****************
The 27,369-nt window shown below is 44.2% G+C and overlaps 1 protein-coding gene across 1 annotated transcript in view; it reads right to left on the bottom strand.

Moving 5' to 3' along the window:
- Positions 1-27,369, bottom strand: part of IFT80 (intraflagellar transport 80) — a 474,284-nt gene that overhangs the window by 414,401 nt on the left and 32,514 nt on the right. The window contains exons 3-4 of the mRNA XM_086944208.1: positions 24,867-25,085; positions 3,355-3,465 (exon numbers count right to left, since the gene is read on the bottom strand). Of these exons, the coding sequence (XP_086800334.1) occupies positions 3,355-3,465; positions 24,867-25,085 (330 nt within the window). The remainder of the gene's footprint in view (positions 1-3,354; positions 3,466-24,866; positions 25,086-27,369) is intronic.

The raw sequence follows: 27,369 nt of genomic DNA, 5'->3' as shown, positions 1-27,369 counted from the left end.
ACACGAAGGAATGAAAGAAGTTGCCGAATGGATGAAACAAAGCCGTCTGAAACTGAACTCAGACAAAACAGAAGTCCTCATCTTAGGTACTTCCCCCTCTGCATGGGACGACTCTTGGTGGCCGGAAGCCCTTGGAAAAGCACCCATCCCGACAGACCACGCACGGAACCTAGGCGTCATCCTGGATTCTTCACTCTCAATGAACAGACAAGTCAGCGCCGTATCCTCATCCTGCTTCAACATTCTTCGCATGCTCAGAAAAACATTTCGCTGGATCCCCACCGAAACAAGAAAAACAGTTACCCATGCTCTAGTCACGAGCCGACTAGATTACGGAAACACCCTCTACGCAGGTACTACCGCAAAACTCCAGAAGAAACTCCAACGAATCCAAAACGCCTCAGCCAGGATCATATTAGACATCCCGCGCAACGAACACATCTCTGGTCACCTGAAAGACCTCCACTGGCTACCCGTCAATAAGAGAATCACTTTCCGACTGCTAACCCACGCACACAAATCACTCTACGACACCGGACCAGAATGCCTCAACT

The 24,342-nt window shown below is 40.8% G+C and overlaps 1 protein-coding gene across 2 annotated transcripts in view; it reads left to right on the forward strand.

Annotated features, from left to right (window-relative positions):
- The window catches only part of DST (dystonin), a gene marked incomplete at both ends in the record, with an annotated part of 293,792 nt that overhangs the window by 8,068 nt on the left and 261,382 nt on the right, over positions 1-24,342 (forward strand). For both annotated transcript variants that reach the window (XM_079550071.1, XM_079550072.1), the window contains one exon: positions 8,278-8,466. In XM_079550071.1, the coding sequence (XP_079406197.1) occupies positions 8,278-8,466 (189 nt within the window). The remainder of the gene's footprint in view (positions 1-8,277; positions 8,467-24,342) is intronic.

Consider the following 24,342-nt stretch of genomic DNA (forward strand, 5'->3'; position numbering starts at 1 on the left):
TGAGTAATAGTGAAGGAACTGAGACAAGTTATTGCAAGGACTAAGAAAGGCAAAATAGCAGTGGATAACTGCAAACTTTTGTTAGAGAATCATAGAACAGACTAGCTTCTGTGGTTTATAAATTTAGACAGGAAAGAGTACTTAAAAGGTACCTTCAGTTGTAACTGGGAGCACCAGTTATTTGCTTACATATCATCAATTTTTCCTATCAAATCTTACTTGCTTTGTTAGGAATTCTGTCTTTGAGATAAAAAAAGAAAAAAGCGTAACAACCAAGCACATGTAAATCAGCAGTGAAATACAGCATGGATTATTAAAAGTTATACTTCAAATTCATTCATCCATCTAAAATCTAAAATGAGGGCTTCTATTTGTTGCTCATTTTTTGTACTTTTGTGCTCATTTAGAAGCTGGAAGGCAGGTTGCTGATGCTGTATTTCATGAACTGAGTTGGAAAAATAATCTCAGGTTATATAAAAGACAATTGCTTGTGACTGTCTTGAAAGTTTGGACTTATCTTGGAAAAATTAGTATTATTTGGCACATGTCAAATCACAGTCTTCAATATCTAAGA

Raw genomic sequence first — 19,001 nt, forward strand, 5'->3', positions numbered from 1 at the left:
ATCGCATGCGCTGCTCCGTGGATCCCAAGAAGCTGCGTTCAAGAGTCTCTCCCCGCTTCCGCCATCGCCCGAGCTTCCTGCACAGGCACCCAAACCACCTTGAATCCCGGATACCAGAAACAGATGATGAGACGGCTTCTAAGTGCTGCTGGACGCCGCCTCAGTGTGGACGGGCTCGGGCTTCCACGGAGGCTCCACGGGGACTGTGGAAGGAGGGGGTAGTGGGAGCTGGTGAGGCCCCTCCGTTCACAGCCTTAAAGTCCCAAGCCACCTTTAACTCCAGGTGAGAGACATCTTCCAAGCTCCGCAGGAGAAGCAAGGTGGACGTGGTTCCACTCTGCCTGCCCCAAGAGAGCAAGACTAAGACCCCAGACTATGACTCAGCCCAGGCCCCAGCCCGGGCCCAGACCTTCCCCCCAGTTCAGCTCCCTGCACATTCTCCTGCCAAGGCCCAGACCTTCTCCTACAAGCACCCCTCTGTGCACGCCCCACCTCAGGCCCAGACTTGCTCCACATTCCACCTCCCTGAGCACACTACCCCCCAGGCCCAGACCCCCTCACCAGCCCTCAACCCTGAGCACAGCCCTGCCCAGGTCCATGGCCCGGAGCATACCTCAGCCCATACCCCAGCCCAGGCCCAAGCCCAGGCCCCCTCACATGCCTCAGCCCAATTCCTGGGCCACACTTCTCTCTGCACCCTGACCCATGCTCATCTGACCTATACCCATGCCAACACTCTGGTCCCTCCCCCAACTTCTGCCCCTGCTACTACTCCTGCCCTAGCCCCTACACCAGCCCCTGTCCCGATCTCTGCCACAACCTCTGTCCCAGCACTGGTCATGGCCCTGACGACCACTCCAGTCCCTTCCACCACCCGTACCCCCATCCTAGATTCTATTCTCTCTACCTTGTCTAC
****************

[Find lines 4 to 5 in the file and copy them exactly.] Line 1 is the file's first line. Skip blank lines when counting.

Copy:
The raw sequence follows: 27,369 nt of genomic DNA, 5'->3' as shown, positions 1-27,369 counted from the left end.
ACACGAAGGAATGAAAGAAGTTGCCGAATGGATGAAACAAAGCCGTCTGAAACTGAACTCAGACAAAACAGAAGTCCTCATCTTAGGTACTTCCCCCTCTGCATGGGACGACTCTTGGTGGCCGGAAGCCCTTGGAAAAGCACCCATCCCGACAGACCACGCACGGAACCTAGGCGTCATCCTGGATTCTTCACTCTCAATGAACAGACAAGTCAGCGCCGTATCCTCATCCTGCTTCAACATTCTTCGCATGCTCAGAAAAACATTTCGCTGGATCCCCACCGAAACAAGAAAAACAGTTACCCATGCTCTAGTCACGAGCCGACTAGATTACGGAAACACCCTCTACGCAGGTACTACCGCAAAACTCCAGAAGAAACTCCAACGAATCCAAAACGCCTCAGCCAGGATCATATTAGACATCCCGCGCAACGAACACATCTCTGGTCACCTGAAAGACCTCCACTGGCTACCCGTCAATAAGAGAATCACTTTCCGACTGCTAACCCACGCACACAAATCACTCTACGACACCGGACCAGAATGCCTCAACT